I was sitting on the Tube the other day, with one eye scanning the faces of my fellow passengers - each so stamped with individuality yet so smeared by anonymity - while the other roved from a copy of the Communist Manifesto, which was open on my knee, to the advertisements on the panels above the windows. "It [the bourgeoisie] has drowned the most heavenly ecstasies of religious fervour, of chivalrous enthusiasm, of philistine sentimentalism," thundered Karl and Friedrich, "in the icy water of egotistical calculation." Taking a more emollient line, an ad for an online dating agency suggested: "What if 2011 could be the year you make a meaningful connection? We're eHarmony and we focus on helping people find deep and meaningful love."
But no! For: "The bourgeoisie has torn away from the family its sentimental veil and has reduced the family relation to a mere money relation." And yet . . . "Last year, 4 per cent of American newly-weds said they met on eHarmony. That's an average of 542 people per day - more people than you could fit into this Tube carriage." Blimey, what a disturbing idea, I thought to myself: a steel cylinder bursting with such credulous and impassioned individuals. And I went on musing on how it was that the rise of computer matchmaking represented the burgeoning of a social group Marxism made no allowance for: sentimental philistines who are also egotistically calculating. Or, to put it in a kinder way, hopeless romantics who are nonetheless rationally optimistic.
On the face of it, there's nothing nuttier than imagining that the dizzying complexities of human interrelationship can be reduced to a few keystrokes. Even old-style lonely-hearts ads are vastly more personalised than computer dating sites. That you and your potential mate read the same newspaper or magazine means you belong to a community of sorts, while the complex codes encrypted in such ads speak volumes about shared assumptions - this is a distinctively socialised interplay of appearance and reality that can never be approximated by the crude metric of "matched" personality tests and photos.
To give just one example: when I lived up in Suffolk about 15 years ago, I used to read the lonely-hearts ads in the local paper (I read all the small ads, lingering with special and tender longing over such terse notices as: "Two MFI shelving units, £15 ONO" - but that's another story) and was struck by how every single advertiser was seeking someone with a "GSOH".
It didn't take long in East Anglia for one to realise quite how humourless its natives are and thus comprehend that this was the public expression of a deep and collective urge to be amused.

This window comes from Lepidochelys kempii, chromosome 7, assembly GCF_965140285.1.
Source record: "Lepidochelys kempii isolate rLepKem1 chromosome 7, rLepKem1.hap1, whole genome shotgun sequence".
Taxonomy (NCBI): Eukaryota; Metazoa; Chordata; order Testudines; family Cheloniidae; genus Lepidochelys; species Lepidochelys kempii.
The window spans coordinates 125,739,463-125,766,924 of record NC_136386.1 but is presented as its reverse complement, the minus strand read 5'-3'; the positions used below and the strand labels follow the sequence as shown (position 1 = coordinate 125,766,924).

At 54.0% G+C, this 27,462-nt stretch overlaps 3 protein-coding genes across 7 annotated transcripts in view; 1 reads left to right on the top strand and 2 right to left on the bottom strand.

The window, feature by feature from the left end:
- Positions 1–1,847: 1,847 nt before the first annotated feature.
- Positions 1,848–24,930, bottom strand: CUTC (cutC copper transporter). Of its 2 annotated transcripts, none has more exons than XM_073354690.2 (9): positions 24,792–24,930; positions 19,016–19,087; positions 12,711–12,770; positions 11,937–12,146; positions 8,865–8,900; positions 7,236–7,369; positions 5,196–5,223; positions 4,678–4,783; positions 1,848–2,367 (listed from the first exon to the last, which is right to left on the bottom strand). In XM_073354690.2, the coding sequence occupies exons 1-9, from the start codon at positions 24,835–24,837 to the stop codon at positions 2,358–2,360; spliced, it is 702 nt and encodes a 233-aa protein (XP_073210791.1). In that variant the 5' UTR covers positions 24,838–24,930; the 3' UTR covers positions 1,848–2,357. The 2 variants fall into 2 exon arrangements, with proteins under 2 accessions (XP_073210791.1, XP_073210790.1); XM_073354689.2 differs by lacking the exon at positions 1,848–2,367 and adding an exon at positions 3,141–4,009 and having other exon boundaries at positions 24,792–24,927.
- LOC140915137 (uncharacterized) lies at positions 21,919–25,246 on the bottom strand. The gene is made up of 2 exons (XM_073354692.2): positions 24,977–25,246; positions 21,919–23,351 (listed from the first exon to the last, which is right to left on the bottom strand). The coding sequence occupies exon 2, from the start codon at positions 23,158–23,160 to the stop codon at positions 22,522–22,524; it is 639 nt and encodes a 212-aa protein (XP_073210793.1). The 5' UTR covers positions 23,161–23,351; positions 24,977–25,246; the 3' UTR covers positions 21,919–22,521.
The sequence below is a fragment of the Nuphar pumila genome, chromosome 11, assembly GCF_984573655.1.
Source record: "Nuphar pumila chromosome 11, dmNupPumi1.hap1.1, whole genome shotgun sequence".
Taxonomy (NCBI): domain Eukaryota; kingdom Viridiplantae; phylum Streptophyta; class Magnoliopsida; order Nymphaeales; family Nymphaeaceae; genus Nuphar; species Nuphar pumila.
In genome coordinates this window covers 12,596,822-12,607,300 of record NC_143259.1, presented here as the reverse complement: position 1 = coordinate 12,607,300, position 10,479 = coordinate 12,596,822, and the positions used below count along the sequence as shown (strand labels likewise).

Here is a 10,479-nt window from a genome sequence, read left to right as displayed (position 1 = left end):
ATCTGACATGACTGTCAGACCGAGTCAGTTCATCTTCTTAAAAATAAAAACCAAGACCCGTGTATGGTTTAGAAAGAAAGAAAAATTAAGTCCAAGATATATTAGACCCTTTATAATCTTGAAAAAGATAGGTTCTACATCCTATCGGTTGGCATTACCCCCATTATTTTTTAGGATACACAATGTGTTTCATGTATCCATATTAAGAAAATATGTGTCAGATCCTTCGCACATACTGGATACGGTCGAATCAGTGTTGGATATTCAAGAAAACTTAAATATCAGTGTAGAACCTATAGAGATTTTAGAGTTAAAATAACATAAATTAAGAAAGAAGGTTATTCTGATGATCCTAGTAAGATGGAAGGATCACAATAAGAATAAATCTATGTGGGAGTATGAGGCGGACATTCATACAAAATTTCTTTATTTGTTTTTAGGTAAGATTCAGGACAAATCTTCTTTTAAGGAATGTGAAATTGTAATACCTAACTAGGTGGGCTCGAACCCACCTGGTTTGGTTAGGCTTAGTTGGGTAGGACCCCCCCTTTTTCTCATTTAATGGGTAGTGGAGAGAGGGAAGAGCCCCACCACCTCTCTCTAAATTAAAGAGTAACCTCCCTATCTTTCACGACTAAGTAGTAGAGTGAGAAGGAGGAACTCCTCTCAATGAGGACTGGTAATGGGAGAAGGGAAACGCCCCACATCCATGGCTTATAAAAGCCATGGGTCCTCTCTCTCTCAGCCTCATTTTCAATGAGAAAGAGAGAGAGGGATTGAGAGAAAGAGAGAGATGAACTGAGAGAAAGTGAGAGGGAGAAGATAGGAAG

When I got home from my bizarre Tube ride, I was predictably in two minds: should I join the Communist Party (assuming there was one available) or go on eHarmony to see what Isoldes were available for a Tristan like me? To begin with, the questions were slightly irritating: why give me an option for a Shinto or New Age life partner, but not someone pagan or Jedi? Having conceded that I wouldn't mind a lover from eight out of ten ethnic groups listed, it seemed churlish - or even racist - not to tick the remaining two.
But when I got into the body of the personality test, I began to find the exercise curiously enthralling. I liked being asked to accede to or resile from personal attributes and revealing statements on a seven-point scale that stretched from one ("Not at all"), through four ("Somewhat") to seven ("Very"). What a relief, after all these years, to be able to admit that I was "somewhat" compassionate; how soothing to concede that I do find controlling people irritating. Even when the questions pointed to the deepest imponderables of human existence - eHarmony people, is any of us truly "rational"? - I experienced catharsis through the mere act of supplying a trite answer.
By the time I reached the end and was confronted by the question, "How far are you willing to search for your lifelong love?" I realised that none of the options - 30 miles, 60 miles, countrywide, worldwide - expressed the exclusivity of my feelings, for the one I sought was wearing the same trousers as me. This is the sort of bourgeois individualism that communists the world over decry - but then, so do dating agencies. l